During the past 18 months I have been deprived of all the basic pleasures and responsibilities that most mothers around the world take for granted – cooking for their children, reading them stories, dressing them, taking them to school, bathing them, giving them goodnight kisses, putting them to bed at night and all the other day to day duties that come with the traditional motherly role. I yearn for the return of this part of my life every second of every day. Nothing comes close to describing how much I miss this other world I once shared with dear Sammy and Benji.
In an instant, I was stripped of this motherly role and Sammy and Benji’s whole world was simultaneously ripped away from them. From being a full time carer and active protector, I was unwillingly forced into a new unfamiliar, strange role – the visiting absent parent. However, not being there permanently for my boys has not meant loving them or caring for them any less. But the experience has totally redefined my role as mother.
Unable to take hands on responsibility for their day to day welfare, instead I had to desperately try to protect my children from afar – via legal channels and pursuing every avenue available – a function of a mother that I could never have foreseen when I gave birth.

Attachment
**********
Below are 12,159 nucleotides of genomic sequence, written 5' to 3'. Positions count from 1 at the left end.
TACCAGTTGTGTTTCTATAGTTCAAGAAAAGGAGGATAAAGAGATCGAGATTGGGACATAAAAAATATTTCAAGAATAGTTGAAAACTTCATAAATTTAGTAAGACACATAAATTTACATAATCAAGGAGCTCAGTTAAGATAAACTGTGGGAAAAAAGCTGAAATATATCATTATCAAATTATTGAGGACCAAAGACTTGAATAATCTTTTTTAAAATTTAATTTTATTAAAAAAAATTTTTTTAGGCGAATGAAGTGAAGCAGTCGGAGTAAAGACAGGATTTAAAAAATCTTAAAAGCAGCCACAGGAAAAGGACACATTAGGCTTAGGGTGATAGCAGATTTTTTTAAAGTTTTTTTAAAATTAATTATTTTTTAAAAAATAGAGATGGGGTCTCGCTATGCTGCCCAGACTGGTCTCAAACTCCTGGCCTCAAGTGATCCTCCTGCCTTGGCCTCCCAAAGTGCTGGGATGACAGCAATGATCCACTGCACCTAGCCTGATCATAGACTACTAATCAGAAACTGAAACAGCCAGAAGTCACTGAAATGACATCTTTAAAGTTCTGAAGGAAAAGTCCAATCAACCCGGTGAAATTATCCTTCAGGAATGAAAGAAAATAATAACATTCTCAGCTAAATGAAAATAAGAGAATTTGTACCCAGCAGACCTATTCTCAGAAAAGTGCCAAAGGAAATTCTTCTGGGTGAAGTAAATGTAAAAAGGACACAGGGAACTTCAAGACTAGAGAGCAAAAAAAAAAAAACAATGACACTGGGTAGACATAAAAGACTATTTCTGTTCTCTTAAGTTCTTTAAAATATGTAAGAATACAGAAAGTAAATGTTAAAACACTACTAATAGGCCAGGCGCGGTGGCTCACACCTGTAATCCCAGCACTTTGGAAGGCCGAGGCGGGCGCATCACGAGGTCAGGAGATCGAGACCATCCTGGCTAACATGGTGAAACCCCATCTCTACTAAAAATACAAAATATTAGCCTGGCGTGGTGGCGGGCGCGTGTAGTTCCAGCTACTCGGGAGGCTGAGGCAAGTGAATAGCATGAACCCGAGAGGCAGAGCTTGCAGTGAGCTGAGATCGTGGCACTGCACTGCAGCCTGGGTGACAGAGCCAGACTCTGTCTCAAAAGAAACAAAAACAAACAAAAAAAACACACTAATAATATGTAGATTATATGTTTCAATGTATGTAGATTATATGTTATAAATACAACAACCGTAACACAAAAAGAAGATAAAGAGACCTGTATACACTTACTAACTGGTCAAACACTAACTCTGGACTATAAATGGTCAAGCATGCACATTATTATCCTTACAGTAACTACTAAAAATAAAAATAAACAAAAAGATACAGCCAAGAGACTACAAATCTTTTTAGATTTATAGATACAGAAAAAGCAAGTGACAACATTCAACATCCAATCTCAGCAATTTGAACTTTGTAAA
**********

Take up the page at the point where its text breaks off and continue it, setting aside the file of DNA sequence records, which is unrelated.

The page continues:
A mother without her children is like a shepherd without his flock or a teacher without her class. And yet, even separated, these challenges have confirmed that I am as much a part of my boys as they are of me; each of us cannot thrive or develop without each other. To claim otherwise is to negate nature. A child needs its mother like the earth needs water and plants need sunlight.
Experiencing this daily heartache has taught me more than ever that being a mother means being there for your child come what may. For reasons I do not understand and perhaps never will, I am facing challenges and tests that no parenting guide would ever include. Yet in the face of every setback and all the endless frustrations, giving up is not an option. Being forced apart does not in any way sever the intrinsic bond between us or lessen the feeling of responsibility towards my children in any way.
As the judges, psychologists and decision makers spent time with their own mothers and children on Mother’s Day and perhaps reflected on the day’s significance, I don’t for one minute imagine they spared a thought for Sammy and Benji: two little boys deprived of their basic human right – to know and be close to the person that knows them better than anyone in the world – the person who gave them their life.